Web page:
Sunday, 22 September 2013

Review of Grandluxe notebooks (3): monologue ruled notebook

[warning: long post with quite a few pictures. Click on any picture to enlarge]

I have already reviewed two of the types of notebook that I was sent by Grandluxe to review. The review of the Monologue Platinum notebooks can be found here and the review of the Monologue Jotter can be found here.

Today is the turn of the Monologue ruled notebook, of which I was sent 8! I received 2x “A5” (14.5 cm x 21.2 cm), 2x “A6” (9.6 cm x 14.5 cm), 2x “A7” (7.8 cm x 11.1 cm) and 2x “A8” (5.3 cm x 7.8 cm). On the assumption that the interiors are the same, I have only opened the black A5 as this is the colour and size that appealed to me the most. The colours of the other sizes are great, but I am not sure about the sizes.
Available sizes and their recommended retail price: A5 (£7.99), A6 (4.99), A7 (£3.99) and A8 (£2.99)
Colours: black, brown, green, orange, pink, purple, red and yellow

Yellow (front)
Yellow (back)
Black, unwrapped (front)
Black, unwrapped (back)
The two A6 size (orange, purple)
Top: A7 brown, pink
Bottom: A8 green, red
First impressions:
The cover is described in the catalogue as “tactile feel PU cover with round corners”. It has quite a high friction/grippy feel to it – it wouldn’t slip out of your hand – and feels warm to the touch. It’s very pleasant as a cover. There is a strong vertical elastic closure in a matching colour to the cover (solid black to match what I would describe as soft black in the one I opened; you can see in the pictures the colours of the others). There is also a ribbon marker in a complementary colour (charcoal grey in the black notebook).

As described, it is warm and pleasant to the touch. The front is completely plain; the back has ‘monologue’ incised in, like the other products in the range. It’s a pleasant sans serif font. The other colours are generally very attractive: the red is a dark red – red wine I suppose (she says, trying to avoid using ‘dry blood’ as a reference!). The green is very hard to describe – quite light with sage aspects but also some yellow to it. The pink is gorgeous – not too bright or bubble-gum coloured – a very good fuchsia colour. The brown is a good tobacco/leather colour (interestingly, as well as monologue incised in the back, it also has; none of the others do). The orange is bright and zingy and the same colour as the orange Jotter I reviewed. The purple is wonderful, especially with the slightly contrasting elastic closure). The only colour I was not so keen on was the yellow, which is quite a mustard/ochre yellow – a bit too orange and a bit too brown for my liking.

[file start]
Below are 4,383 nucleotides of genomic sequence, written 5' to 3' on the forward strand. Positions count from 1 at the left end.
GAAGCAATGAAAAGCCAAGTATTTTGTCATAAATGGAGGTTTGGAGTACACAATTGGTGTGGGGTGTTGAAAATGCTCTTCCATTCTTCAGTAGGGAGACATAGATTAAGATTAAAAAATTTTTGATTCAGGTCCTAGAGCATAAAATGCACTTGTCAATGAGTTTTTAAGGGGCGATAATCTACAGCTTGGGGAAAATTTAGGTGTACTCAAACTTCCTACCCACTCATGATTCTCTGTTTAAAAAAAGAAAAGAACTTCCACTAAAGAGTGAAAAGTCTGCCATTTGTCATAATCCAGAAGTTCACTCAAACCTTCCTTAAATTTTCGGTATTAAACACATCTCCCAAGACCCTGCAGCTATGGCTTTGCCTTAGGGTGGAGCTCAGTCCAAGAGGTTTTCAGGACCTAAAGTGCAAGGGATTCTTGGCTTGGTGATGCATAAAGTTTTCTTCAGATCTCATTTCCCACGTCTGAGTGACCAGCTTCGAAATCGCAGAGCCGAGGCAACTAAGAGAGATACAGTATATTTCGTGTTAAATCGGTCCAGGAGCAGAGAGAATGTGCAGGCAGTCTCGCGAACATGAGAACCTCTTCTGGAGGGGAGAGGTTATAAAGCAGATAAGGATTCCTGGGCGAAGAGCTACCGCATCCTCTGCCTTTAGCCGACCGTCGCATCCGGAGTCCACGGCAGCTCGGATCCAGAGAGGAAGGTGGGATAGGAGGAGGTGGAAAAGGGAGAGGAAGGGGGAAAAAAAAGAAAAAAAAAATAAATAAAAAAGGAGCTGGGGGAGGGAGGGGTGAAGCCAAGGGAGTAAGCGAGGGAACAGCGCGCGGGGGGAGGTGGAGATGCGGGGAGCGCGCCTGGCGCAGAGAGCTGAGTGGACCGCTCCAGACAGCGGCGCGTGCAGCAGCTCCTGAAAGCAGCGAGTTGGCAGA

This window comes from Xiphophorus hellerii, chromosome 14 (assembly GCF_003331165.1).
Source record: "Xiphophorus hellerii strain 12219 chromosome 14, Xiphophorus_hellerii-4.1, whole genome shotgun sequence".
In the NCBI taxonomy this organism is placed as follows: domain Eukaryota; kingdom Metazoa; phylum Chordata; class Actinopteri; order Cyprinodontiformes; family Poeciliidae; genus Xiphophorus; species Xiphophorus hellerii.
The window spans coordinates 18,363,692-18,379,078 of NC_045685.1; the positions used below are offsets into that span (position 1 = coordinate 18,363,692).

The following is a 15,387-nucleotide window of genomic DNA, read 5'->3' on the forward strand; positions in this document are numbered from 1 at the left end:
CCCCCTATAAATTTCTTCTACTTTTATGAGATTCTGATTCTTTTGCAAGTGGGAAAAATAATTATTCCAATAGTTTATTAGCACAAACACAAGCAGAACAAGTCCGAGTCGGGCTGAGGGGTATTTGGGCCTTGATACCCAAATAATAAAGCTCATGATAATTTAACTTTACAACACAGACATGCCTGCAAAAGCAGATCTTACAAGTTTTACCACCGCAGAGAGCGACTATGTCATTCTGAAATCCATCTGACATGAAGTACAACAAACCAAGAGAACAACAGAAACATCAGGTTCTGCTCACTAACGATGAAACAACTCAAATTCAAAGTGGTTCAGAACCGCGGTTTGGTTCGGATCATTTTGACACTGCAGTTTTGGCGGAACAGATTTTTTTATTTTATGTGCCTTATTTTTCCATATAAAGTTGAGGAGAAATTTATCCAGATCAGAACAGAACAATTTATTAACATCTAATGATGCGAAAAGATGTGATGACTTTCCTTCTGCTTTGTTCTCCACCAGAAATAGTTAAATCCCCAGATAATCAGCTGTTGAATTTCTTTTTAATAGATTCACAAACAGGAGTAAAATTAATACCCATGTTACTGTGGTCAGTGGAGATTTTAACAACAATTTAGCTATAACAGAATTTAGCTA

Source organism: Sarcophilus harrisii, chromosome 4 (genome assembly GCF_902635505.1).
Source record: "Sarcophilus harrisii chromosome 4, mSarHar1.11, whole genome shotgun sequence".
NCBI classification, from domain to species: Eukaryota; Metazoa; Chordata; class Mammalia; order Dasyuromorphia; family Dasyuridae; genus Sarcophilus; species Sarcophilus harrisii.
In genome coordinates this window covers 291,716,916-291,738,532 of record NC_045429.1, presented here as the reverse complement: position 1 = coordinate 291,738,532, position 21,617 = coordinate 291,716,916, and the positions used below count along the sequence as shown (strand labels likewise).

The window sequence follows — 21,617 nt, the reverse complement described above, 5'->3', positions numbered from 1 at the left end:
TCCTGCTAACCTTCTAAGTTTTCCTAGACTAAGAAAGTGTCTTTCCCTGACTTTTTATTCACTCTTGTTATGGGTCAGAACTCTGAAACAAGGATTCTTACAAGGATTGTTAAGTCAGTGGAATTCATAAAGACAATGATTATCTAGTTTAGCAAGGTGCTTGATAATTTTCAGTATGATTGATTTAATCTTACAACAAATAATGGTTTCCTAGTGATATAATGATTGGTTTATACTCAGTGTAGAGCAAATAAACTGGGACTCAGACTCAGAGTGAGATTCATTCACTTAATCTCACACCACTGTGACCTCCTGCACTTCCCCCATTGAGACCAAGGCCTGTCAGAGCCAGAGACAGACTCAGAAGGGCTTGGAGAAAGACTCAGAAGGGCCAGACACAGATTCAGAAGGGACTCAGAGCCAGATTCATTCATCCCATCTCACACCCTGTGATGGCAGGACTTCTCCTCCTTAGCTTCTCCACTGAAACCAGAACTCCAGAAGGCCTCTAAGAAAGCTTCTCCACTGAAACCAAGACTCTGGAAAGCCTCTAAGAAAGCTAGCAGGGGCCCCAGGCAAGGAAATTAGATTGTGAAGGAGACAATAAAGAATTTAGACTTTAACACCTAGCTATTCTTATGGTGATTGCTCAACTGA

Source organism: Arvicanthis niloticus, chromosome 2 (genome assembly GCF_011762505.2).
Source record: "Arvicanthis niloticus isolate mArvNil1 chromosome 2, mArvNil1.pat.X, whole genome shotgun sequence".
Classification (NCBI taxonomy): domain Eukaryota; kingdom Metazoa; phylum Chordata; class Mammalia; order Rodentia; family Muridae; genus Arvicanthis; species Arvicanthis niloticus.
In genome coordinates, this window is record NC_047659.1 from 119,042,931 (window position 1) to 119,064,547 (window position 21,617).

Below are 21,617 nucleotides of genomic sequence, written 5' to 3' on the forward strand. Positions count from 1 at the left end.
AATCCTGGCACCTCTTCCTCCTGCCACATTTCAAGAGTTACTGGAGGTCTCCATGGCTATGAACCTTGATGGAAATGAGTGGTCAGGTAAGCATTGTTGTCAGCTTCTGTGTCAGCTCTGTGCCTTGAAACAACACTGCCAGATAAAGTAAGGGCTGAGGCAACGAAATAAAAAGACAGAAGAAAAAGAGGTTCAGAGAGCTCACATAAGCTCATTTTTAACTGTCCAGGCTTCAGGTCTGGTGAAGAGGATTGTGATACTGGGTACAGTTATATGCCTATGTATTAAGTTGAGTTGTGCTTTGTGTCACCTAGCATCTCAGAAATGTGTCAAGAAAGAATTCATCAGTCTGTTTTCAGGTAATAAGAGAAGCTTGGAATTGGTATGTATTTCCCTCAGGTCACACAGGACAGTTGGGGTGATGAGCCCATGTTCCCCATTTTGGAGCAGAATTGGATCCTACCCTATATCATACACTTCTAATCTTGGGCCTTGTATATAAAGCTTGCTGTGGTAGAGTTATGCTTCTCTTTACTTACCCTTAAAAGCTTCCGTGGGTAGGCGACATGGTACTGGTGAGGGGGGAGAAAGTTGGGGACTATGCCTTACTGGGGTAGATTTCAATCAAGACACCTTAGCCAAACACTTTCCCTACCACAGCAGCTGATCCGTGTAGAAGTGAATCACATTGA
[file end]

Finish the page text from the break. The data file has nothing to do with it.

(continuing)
The cover is quite stiff to open. It’s lined with cream paper which makes a fly leaf, to which the first page is glued (though not as extensively as in other books). As in the other notebooks from Grandluxe, the top and bottom lines of the page are heavier and the lines don’t extend edge to edge on the page (inner margin 12 mm; outer 6.5 mm). Line-spacing is 7 mm. The page is cream (described as 80gsm, cream, acid-free paper. Interestingly, the paper in the Jotter was also described as wood-free too, which this isn’t).